“Every factory is cutting costs now whether they like it or not,” he said. “The whole world is in deep trouble. Nothing should surprise anyone now.”
The government, reliant on overseas aid to finance a quarter of the national budget, has said it will extend tax breaks for clothing manufacturers to help reduce costs. Even so, Cambodia remains “increasingly affected” by the global slowdown, the IMF said, adding that its 2009 growth forecast may be revised again.
The world economy will shrink this year in a slump that is the worst “in most of our lifetimes,” Dominique Strauss-Kahn, the IMF’s managing director, said March 10. The World Bank, which also expects a contraction, said two days earlier that global trade would decline by the most in 80 years.
Press Release No. 09/67
March 6, 2009
The following statement was issued today in Phnom Penh after the conclusion of an International Monetary Fund (IMF) staff mission to Cambodia:
“An IMF mission from Washington, D.C. visited Cambodia February 25 to March 4, 2009 to review recent economic and financial developments. The mission met with ministers and senior officials of the Royal Government of Cambodia and representatives from the business community and development partners.
“The global economic contraction and financial crisis are increasingly affecting Cambodia’s economy. Negative incoming data from all regions of the world, coupled with a further erosion in investor and consumer confidence and continued turmoil in global financial markets, point to an extremely challenging growth environment in 2009 and 2010. As a result, prospects for Cambodia’s economy for this and next year are expected to be considerably less favorable than envisaged at the time of the IMF’s 2008 Article IV Consultation discussions late last year.
“Garment exports are under pressure due to sharply lower retail demand in the United States and European Union. Tourist arrival growth has turned negative as the economic downturn in key tourist-source countries cuts into discretionary spending. Moreover, last year’s high inflation combined with the recent appreciation of the U.S. dollar and riel has reduced Cambodia’s competitiveness. Construction activity and foreign investment are also slowing rapidly as external investors cut back and financing conditions tighten. Agriculture performed better than anticipated last year, however the fall in global agricultural prices may limit further gains this year.
“Based on these considerations, real GDP is now projected to fall by about ½ percent in 2009. Given the rapidly evolving global situation, a larger-than-usual degree of uncertainty exists around this projection, and risks remain tilted to the downside. The outlook for 2010 is also highly uncertain, hinging critically on global and regional growth prospects. On a positive note, inflation has declined in line with lower oil and food prices and easing domestic demand pressures. These factors should continue to push inflation down well into single digits this year.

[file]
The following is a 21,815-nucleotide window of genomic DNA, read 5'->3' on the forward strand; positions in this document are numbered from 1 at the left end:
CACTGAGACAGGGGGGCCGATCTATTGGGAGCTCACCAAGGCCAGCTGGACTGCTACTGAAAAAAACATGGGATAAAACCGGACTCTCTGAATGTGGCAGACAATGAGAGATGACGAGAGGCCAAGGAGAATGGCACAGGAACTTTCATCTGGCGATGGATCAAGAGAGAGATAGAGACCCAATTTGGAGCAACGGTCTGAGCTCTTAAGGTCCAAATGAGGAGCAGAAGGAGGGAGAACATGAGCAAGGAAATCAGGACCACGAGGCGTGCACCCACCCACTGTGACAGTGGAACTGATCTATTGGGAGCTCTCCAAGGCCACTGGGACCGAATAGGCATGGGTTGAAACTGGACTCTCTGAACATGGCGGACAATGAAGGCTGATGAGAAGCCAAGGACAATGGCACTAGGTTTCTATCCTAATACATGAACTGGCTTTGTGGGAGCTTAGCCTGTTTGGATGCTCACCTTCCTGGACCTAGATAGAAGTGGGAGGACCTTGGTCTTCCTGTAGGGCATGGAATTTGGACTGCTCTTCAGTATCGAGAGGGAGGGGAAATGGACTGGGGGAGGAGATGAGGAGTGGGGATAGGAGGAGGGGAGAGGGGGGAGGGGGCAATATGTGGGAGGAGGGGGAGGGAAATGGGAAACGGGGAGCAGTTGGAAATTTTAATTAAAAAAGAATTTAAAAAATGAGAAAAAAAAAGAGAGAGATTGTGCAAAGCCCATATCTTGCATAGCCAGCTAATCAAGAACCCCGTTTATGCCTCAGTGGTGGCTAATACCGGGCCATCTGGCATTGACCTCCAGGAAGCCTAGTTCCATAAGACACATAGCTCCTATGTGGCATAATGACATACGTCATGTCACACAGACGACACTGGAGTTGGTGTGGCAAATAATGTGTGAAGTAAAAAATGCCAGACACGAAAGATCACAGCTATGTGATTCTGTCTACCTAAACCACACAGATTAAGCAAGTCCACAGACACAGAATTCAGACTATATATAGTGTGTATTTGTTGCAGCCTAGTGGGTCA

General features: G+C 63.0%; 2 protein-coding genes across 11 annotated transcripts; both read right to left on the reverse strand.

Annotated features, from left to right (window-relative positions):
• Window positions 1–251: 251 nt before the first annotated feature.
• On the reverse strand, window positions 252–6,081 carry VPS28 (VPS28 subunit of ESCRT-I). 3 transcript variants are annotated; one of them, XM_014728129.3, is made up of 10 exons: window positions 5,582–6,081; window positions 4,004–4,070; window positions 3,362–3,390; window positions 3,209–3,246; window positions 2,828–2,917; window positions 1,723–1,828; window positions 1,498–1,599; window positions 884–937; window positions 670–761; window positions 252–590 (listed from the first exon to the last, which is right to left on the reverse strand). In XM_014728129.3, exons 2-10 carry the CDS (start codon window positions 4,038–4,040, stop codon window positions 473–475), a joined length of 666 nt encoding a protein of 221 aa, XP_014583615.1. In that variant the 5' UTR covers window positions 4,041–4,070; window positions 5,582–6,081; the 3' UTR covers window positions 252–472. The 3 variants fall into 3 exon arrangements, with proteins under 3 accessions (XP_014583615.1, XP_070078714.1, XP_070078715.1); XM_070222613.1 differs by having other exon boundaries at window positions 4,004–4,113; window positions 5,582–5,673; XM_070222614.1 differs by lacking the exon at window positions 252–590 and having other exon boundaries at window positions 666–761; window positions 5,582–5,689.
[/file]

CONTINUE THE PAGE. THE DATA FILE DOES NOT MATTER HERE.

“Policy discussions centered on the appropriate response to the projected decline in economic activity. The mission and the authorities agreed that a larger fiscal stimulus, beyond that envisaged in the 2009 budget, now appears warranted. In this context, the overall government budget deficit could be allowed to rise to around 4¾ percent of GDP without jeopardizing recent gains in fiscal performance or increasing external vulnerability. The mission recommended most of the additional stimulus should come from higher spending, as this would provide more effective support to growth. The focus should be on pro-poor social outlays and safety nets and high-quality infrastructure projects that would strengthen competitiveness. The mission strongly urged the government to avoid backsliding in tax administration efforts at risk of further eroding an already-low revenue base.
“The mission and authorities also agreed that some scope remained for further monetary easing in 2009 as inflation pressures ease, but overall liquidity conditions are expected to remain tight this year given slowing external inflows. The National Bank of Cambodia (NBC) has taken substantive actions in response to strains on the banking system from tighter liquidity conditions and the downturn in growth. In particular, the mission welcomed the creation of an overdraft facility to manage very short-term liquidity risk, adoption of a new regulation that strengthens the classification system for non-performing loans, and improvements to the reserve requirement system.
“The mission welcomed the NBC’s strong commitment to continue strengthening bank supervision while improving the regulatory regime, and agreed that firm enforcement of prudential regulations would help to safeguard Cambodia’s banking system.”